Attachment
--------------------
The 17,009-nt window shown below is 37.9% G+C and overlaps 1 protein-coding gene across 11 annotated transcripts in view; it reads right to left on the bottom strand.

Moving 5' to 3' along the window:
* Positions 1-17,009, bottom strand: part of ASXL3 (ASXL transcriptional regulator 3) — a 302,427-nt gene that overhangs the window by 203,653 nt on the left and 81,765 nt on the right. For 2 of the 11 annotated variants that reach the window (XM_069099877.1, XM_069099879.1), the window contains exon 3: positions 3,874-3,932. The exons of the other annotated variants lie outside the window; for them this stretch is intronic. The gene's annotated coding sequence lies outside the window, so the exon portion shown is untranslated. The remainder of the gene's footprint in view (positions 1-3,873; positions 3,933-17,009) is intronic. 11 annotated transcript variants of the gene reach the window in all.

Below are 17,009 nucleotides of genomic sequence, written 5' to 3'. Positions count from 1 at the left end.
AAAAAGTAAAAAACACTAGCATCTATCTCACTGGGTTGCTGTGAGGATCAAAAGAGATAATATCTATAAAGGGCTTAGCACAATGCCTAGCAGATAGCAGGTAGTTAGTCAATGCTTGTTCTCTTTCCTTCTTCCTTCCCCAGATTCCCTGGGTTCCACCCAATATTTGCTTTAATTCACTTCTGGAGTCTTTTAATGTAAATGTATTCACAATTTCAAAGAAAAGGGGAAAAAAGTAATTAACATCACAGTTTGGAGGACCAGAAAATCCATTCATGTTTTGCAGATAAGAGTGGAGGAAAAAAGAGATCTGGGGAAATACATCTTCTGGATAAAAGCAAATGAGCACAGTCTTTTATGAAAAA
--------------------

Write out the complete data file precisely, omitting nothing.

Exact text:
The 17,009-nt window shown below is 37.9% G+C and overlaps 1 protein-coding gene across 11 annotated transcripts in view; it reads right to left on the bottom strand.

Moving 5' to 3' along the window:
* Positions 1-17,009, bottom strand: part of ASXL3 (ASXL transcriptional regulator 3) — a 302,427-nt gene that overhangs the window by 203,653 nt on the left and 81,765 nt on the right. For 2 of the 11 annotated variants that reach the window (XM_069099877.1, XM_069099879.1), the window contains exon 3: positions 3,874-3,932. The exons of the other annotated variants lie outside the window; for them this stretch is intronic. The gene's annotated coding sequence lies outside the window, so the exon portion shown is untranslated. The remainder of the gene's footprint in view (positions 1-3,873; positions 3,933-17,009) is intronic. 11 annotated transcript variants of the gene reach the window in all.

Below are 17,009 nucleotides of genomic sequence, written 5' to 3'. Positions count from 1 at the left end.
AAAAAGTAAAAAACACTAGCATCTATCTCACTGGGTTGCTGTGAGGATCAAAAGAGATAATATCTATAAAGGGCTTAGCACAATGCCTAGCAGATAGCAGGTAGTTAGTCAATGCTTGTTCTCTTTCCTTCTTCCTTCCCCAGATTCCCTGGGTTCCACCCAATATTTGCTTTAATTCACTTCTGGAGTCTTTTAATGTAAATGTATTCACAATTTCAAAGAAAAGGGGAAAAAAGTAATTAACATCACAGTTTGGAGGACCAGAAAATCCATTCATGTTTTGCAGATAAGAGTGGAGGAAAAAAGAGATCTGGGGAAATACATCTTCTGGATAAAAGCAAATGAGCACAGTCTTTTATGAAAAA